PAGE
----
Finding the perfect place to live can take a little digging. After a listing has caught your eye, but before you start packing to move, talk with the prospective landlord. With the right questions, you can get useful information that will help you clearly understand the details of the lease and determine if the apartment or house is a good fit for you.
1. How Long is the Lease?
Most leases last for 12 months, then switch to a month-to-month agreement. However, it’s a good idea to ask upfront how long the lease is for, as terms can range from six months to 18 months. If you want to settle in one place for a year or two, then a six-month lease may not be best option for you. It’s also beneficial to ask if and how the lease will renew if you want to stay longer than the initial lease agreement.
2. What Is the Cost of Rent, Utilities and Security Deposits?
An apartment lease is so much more than an agreement to rent a space at a specific price for a specific time period. Leases also cover other financial requirements like the amount of your security deposit, utility deposit and costs, and move-in fees. Compare the information on the apartment listing to the lease agreement. If costs don’t line up, try to negotiate for the lesser amount.
When determining your budget and whether an apartment is the right price for you, it’s easy to overlook utility costs. To avoid problems down the road, ask what utilities you can expect to pay, whether any are included in your rent and their average monthly costs. For example, some rentals will include the cost of water and trash in your rent while others expect you to pay those fees directly to the provider.
You should also ask how much the security deposit is and if there are any non-refundable deposits required. Generally, security deposits legally have to be refunded, unless they need to be used for repairing damages caused by a tenant or if a tenant breaks the lease. Move-in fees, pet fees and other costs baked into the lease may not be refunded, so it’s best to ask up front so you’re not surprised.
3. Is Renters Insurance Required?
Some landlords require tenants to have renters insurance, which can actually benefit you in the long run in case the unexpected happens to your things. It can also help protect you from medical bills if a guest was hurt while in your apartment. Even if your landlord doesn’t require it, you should seriously consider renters insurance.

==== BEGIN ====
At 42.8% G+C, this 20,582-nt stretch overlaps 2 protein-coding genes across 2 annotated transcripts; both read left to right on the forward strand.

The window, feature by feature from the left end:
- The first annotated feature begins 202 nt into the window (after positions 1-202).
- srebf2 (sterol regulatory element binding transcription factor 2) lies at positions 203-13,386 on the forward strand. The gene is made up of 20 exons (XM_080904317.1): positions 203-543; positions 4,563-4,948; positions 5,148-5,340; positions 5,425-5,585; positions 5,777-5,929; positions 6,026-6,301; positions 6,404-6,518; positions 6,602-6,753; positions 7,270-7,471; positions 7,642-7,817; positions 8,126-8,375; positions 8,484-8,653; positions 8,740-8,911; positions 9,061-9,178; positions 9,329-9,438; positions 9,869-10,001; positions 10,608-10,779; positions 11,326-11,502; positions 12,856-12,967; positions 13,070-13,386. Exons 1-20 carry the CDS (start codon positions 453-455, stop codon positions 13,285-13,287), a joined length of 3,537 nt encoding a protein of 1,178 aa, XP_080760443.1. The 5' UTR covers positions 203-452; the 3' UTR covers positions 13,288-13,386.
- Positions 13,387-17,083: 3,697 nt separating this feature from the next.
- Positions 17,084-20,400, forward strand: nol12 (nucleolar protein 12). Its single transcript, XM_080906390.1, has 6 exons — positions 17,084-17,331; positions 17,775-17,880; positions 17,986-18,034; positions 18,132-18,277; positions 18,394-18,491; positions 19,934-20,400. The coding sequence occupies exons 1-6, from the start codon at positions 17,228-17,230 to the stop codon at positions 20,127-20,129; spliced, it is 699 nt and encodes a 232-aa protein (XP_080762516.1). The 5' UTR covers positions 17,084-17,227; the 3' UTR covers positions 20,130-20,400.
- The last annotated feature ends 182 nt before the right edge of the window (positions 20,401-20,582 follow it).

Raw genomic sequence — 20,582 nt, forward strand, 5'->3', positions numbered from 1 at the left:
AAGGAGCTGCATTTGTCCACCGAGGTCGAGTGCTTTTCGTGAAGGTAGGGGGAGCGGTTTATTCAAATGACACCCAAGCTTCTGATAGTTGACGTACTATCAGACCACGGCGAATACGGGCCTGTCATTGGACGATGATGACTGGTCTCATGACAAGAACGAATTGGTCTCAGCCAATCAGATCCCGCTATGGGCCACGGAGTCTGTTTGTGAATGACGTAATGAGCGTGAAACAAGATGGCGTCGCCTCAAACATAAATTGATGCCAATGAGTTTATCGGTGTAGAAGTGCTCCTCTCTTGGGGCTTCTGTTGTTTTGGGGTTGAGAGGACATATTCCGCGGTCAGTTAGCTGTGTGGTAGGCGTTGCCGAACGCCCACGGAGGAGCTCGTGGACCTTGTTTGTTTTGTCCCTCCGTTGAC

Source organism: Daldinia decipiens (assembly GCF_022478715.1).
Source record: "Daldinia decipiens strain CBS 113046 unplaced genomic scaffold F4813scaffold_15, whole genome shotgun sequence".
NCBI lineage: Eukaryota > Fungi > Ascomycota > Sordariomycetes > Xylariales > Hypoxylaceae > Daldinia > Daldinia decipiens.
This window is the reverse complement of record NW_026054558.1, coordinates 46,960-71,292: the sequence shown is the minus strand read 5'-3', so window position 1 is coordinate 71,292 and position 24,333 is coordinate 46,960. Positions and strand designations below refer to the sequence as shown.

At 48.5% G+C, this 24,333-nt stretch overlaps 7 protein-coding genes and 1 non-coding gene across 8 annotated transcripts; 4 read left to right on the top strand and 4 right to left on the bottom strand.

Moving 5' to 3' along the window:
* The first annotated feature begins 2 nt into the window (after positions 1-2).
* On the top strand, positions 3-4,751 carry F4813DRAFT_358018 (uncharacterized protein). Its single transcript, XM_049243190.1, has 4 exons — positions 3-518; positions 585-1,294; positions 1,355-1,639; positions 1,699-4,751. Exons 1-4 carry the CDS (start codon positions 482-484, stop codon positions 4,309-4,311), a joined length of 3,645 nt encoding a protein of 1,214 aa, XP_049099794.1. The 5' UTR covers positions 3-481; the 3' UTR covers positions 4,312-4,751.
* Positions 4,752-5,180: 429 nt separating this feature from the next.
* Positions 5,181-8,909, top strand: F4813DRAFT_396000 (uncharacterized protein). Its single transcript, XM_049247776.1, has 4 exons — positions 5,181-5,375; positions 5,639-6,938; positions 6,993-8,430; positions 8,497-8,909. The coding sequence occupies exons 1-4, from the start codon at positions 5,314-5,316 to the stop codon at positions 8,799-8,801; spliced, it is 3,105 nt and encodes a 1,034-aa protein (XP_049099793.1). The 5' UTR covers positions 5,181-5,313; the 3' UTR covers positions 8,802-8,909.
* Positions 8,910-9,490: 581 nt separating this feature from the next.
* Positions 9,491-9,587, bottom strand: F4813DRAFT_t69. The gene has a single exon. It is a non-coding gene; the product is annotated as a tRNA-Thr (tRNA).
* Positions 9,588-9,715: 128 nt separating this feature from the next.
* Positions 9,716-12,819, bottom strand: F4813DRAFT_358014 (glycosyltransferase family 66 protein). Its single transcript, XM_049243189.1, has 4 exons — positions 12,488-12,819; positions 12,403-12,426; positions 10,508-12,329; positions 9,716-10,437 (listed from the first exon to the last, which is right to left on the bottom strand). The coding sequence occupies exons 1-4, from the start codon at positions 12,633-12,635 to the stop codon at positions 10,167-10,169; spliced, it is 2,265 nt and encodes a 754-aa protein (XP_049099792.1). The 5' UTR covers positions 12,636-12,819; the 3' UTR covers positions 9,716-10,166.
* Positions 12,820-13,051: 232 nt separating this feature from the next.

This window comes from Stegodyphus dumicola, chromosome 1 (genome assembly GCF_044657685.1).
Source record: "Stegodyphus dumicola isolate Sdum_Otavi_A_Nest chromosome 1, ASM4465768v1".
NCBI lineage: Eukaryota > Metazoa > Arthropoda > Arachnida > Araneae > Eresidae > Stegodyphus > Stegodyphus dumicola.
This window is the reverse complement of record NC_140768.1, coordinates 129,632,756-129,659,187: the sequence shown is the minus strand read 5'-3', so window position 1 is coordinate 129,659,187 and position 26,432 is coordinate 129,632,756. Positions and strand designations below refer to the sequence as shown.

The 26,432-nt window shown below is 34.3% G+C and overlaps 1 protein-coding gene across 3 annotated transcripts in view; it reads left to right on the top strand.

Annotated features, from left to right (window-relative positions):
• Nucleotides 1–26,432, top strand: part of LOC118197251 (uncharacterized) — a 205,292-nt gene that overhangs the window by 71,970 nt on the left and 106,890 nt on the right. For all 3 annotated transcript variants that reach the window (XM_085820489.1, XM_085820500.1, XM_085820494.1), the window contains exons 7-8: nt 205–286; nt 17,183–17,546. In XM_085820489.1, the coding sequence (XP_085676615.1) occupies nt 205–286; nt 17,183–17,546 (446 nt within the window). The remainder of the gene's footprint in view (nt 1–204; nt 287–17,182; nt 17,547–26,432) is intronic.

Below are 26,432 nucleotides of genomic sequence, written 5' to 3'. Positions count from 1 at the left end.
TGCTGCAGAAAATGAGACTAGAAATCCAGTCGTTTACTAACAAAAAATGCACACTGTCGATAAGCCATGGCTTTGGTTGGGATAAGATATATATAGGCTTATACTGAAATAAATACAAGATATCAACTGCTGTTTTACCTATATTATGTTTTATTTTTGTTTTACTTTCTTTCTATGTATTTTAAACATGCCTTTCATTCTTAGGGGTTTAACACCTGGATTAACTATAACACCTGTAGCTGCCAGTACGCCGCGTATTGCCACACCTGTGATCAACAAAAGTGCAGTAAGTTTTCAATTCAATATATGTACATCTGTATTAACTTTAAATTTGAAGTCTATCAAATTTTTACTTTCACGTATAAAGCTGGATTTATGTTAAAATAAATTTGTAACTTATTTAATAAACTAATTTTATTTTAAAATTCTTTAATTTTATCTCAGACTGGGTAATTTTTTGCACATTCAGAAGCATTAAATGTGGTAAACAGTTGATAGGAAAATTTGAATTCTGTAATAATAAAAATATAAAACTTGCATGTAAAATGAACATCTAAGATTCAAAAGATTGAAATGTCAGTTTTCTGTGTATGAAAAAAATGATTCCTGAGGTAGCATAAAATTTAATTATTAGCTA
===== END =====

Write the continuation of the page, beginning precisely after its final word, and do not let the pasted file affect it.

Renters insurance can help provide coverage for:
- Your belongings in case of damage or theft.
- Legal fees if you unintentionally cause property damage.
- Medical bills if someone is injured on your property.
- Unexpected costs if the apartment becomes uninhabitable, like from a fire, and you have to find another place to live while repairs are made.
Renters insurance is usually very affordable and can be customized to get exactly what you’ll need for added peace of mind – no matter what your neighbors are into. There are also a lot of discounts to help lower the premiums even more, like a discount just for being a new customer.
4. How Much Notice Do I Need to Give Before Moving Out?
Your lease should indicate how much notice you need to give your landlord before moving out. Most landlords require one to three months’ notice before you move out but be sure to ask your landlord directly before signing the lease. Giving proper notice before handing in your keys can help avoid unnecessary stress and fees.
5. Are Pets Allowed?
When it comes to pets, every apartment is different. If you have pets, you’ll want to be sure your apartment allows them and that your pets fit within the pet policies established in your lease. Pet policies vary between landlords and usually spell out limitations on the breed, size, species or number of pets. Ask your landlord about any specific pet restrictions they may have. Ask about fees, too, like a one-time pet deposit or a monthly pet fee, so you can account for them in your budget.
6. Are Guests Allowed?
Some properties have rules regarding guests and visitors, especially if they have to pass through a shared lobby or community space. Ask your landlord what their guest policy is, including what qualifies as a long-term visitor, and if there are restricted hours. Double check that these rules are also outlined in the lease.
7. What Are the Consequences of Breaking the Lease?
Life happens and some circumstances may require you to break your lease. Understanding the consequences before signing will help you know what to expect if you do need to pack up early. Potential consequences include losing your security deposit, paying a few months’ rent or paying a percentage of the rent owed for the rest of the lease term. Request that your landlord clearly outline any of these consequences in the agreement – just in case.
8. Is Subletting Allowed?
In some cases, you can sublet the apartment to avoid breaking the lease if an unexpected situation arises. Ask your landlord if this would be an option and what the subletting process would include. Landlords may want to screen anyone subletting the unit or they may not allow subletting.
9. What Is the Application and Screening Process?
Have your landlord detail the application and screening process before moving forward. This will let you know if there are any associated fees or credit checks involved, which could sway your decision. Application and screening fees may not be refundable and hard credit inquiries may temporarily lower your credit score.
10. How Safe Is the Neighborhood?
Ask your landlord about neighborhood safety, including reports of break-ins, thefts or assaults at or around the property. You can also search public records or check with law enforcement to get an idea of the area’s crime rates.